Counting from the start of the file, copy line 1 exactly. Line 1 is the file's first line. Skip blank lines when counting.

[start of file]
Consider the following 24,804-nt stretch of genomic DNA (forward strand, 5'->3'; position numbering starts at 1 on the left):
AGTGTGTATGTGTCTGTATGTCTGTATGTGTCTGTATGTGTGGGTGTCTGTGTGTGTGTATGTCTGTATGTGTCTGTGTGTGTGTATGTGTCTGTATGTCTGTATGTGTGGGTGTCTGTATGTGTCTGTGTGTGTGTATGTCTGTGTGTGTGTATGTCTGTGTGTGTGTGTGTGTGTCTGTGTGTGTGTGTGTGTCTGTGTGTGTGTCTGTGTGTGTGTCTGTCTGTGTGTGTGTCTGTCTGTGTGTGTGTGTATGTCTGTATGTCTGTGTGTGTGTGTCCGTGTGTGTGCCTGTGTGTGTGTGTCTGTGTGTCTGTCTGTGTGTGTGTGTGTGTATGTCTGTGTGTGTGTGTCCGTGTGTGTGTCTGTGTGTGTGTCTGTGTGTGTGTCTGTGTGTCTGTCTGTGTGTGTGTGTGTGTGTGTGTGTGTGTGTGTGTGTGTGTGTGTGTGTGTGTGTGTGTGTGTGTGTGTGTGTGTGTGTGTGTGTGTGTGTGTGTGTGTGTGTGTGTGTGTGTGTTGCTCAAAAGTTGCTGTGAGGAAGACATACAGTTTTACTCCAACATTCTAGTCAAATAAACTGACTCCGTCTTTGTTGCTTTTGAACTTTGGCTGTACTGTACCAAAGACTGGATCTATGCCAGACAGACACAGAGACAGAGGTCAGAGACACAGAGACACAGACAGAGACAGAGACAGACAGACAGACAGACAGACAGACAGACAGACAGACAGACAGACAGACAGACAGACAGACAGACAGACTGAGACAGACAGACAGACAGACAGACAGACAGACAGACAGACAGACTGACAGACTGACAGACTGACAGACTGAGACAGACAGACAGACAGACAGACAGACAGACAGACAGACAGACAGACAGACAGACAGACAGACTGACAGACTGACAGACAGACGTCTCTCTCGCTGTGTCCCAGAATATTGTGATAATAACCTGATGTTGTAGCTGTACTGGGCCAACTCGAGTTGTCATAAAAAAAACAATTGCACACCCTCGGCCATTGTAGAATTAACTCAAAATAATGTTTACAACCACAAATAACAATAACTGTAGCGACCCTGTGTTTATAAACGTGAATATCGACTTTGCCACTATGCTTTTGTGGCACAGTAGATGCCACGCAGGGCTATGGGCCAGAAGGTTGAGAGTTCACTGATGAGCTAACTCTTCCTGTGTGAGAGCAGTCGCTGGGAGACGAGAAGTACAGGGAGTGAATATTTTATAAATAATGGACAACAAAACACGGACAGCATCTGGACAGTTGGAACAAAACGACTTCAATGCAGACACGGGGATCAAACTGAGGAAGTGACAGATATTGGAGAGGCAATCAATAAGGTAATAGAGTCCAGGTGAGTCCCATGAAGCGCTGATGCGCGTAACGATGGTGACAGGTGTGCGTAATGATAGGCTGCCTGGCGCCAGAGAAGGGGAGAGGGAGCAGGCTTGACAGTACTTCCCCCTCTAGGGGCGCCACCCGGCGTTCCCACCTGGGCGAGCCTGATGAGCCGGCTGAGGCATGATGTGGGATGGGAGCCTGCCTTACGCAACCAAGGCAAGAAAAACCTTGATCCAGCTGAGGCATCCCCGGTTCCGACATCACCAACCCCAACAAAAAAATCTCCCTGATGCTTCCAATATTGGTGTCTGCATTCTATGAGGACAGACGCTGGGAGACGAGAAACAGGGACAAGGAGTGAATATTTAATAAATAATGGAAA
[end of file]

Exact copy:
Consider the following 24,804-nt stretch of genomic DNA (forward strand, 5'->3'; position numbering starts at 1 on the left):